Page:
GOLLUM Syndrome: My Idea, My Treasure

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Gollum syndrome in entrepreneurs

Gollum syndrome refers to an obsessive and possessive behaviour about your business, similar to the character Gollum from Lord of the Rings, who was obsessed with his ring. In the world of entrepreneurship, Gollum syndrome can lead entrepreneurs to devote all their time and energy to their business, neglecting other aspects of their life and interpersonal relationships. Entrepreneurs suffering from Gollum syndrome often isolate themselves, become distrustful and jealous of their team and partners, and can become extremely competitive. They may also find it difficult to delegate tasks and rely on others to handle certain areas of their business.

To avoid the Gollum syndrome, it is important that entrepreneurs take the time to nurture their emotional well-being, set healthy boundaries and foster meaningful interpersonal relationships. Also it is important to learn to delegate tasks and trust your team, to avoid burnout and unnecessary stress. In short, Gollum syndrome can be detrimental to the mental health and long-term success of entrepreneurs, and it is important to take steps to prevent it.

In general, theGollum syndrome is a term used to describe obsessive and possessive behaviour in relation to material objects, similar to J.R.R. Tolkien's fictional character Gollum, who was obsessed with his ring. People suffering from Gollum syndrome may develop a strong emotional and possessive connection to an object, and may feel anxiety or distress if it is taken away. Gollum syndrome is not an officially recognised medical disorder, but may be related to obsessive-compulsive disorders or other mental health problems.

Some entrepreneurs they have a business idea and don't explain it to anyone for fear of being stolen. Whether consciously or unconsciously, this attitude has serious consequences for the development of the entrepreneur's business idea.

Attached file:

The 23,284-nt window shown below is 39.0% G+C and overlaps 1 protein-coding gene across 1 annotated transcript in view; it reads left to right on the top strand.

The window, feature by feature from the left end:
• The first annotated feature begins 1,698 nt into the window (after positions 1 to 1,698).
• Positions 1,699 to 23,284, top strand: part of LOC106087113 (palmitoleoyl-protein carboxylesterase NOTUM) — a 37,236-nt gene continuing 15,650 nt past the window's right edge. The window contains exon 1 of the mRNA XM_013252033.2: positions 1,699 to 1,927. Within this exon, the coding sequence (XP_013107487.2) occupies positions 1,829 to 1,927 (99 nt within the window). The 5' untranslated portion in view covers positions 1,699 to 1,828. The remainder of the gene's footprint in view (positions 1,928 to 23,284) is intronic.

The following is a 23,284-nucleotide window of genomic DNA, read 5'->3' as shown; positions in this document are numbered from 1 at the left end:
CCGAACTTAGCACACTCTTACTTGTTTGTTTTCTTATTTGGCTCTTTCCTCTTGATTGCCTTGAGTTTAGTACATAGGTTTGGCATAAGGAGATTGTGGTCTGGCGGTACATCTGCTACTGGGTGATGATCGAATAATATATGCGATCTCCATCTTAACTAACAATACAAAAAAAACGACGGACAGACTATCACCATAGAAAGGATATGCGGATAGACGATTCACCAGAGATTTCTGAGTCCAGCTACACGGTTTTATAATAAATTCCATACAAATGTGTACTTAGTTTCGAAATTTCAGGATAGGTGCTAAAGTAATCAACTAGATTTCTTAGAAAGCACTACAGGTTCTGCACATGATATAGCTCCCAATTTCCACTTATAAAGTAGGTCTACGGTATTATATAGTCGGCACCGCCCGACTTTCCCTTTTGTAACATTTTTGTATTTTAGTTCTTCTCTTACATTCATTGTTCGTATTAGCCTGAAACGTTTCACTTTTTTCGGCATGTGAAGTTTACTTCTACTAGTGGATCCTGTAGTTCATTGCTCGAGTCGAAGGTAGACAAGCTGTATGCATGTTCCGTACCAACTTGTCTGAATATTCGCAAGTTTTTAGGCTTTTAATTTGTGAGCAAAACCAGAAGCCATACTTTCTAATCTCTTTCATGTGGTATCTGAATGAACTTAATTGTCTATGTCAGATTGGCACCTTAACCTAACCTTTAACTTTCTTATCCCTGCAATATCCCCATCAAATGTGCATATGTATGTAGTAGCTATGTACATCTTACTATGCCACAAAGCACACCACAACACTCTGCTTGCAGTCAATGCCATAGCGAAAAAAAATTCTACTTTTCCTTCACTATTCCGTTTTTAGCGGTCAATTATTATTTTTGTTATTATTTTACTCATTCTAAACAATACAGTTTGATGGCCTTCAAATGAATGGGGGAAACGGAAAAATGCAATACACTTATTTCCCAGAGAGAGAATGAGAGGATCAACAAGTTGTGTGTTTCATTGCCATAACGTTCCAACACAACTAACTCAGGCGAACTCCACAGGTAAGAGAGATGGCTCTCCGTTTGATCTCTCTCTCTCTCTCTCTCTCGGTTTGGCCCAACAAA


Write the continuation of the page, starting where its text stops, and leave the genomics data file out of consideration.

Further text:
And who is Gollum?

Well, one of the most popular (and disgusting) characters in the saga of "The Lord of the Rings". This little character was obsessed with getting hold of the ring, which he called 'my treasure'. We live dominated by ideas. We are desperately looking for that great idea that will allow us to finally launch our own business. We tirelessly evaluate hundreds of ideas, but none of them is good enough, none of them produces that "Eureka! gradually we despair and discard the idea of setting up our own business. Or maybe we got lucky, and came up with that great idea that will change the world. We treasure it, guarding it like a precious jewel. We whisper it in the ears of people we absolutely trust after making them swear not to reveal it on pain of high treason, hoping for their admiration. And if any upstart dares to point out the slightest flaw, we dismiss their comments with a wave of the hand (another of the syndromes typical of those in love with their idea). After all, it is the fruit of our prodigious imagination. "My tessssoro...." as Gollum would say.

But unfortunately, ideas per se are worthless. They are only the fruit of a happy coincidence, of the union of creativity and ingenuity. Nothing less. And nothing more. The problem is that nobody is going to buy your ideas. People buy finished products, not great ideas. And the investors and others funders never put their money in ideas, let alone on a napkin. They put it in ongoing projects. That means you're going to have to bring your idea out into the open. To confront it with the unpleasant reality... something that terrifies us. What if the world is unable to appreciate its genius and all the intricate nuances it entails? Well, I have some bad news. Chances are that the way you have devised it, he will not value it.